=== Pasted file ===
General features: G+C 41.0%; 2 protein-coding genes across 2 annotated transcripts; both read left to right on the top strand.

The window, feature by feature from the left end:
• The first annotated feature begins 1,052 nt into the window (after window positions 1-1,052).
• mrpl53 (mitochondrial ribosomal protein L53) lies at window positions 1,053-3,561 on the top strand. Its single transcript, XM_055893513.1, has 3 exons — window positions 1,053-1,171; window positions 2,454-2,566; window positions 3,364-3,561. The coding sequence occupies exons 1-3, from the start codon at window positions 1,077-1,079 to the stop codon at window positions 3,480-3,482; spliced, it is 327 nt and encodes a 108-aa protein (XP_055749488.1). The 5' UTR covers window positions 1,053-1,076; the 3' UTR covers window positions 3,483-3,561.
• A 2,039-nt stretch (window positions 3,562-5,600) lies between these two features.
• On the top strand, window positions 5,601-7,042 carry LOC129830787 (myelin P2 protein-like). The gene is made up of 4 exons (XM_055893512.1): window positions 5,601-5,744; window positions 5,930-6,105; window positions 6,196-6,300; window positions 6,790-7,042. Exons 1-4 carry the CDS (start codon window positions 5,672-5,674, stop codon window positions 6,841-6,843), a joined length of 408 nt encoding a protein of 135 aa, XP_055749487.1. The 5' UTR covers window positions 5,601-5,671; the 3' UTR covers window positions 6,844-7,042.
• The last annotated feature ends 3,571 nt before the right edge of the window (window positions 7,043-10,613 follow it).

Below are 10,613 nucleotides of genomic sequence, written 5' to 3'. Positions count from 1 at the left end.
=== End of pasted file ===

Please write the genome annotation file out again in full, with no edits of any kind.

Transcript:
General features: G+C 41.0%; 2 protein-coding genes across 2 annotated transcripts; both read left to right on the top strand.

The window, feature by feature from the left end:
• The first annotated feature begins 1,052 nt into the window (after window positions 1-1,052).
• mrpl53 (mitochondrial ribosomal protein L53) lies at window positions 1,053-3,561 on the top strand. Its single transcript, XM_055893513.1, has 3 exons — window positions 1,053-1,171; window positions 2,454-2,566; window positions 3,364-3,561. The coding sequence occupies exons 1-3, from the start codon at window positions 1,077-1,079 to the stop codon at window positions 3,480-3,482; spliced, it is 327 nt and encodes a 108-aa protein (XP_055749488.1). The 5' UTR covers window positions 1,053-1,076; the 3' UTR covers window positions 3,483-3,561.
• A 2,039-nt stretch (window positions 3,562-5,600) lies between these two features.
• On the top strand, window positions 5,601-7,042 carry LOC129830787 (myelin P2 protein-like). The gene is made up of 4 exons (XM_055893512.1): window positions 5,601-5,744; window positions 5,930-6,105; window positions 6,196-6,300; window positions 6,790-7,042. Exons 1-4 carry the CDS (start codon window positions 5,672-5,674, stop codon window positions 6,841-6,843), a joined length of 408 nt encoding a protein of 135 aa, XP_055749487.1. The 5' UTR covers window positions 5,601-5,671; the 3' UTR covers window positions 6,844-7,042.
• The last annotated feature ends 3,571 nt before the right edge of the window (window positions 7,043-10,613 follow it).

Below are 10,613 nucleotides of genomic sequence, written 5' to 3'. Positions count from 1 at the left end.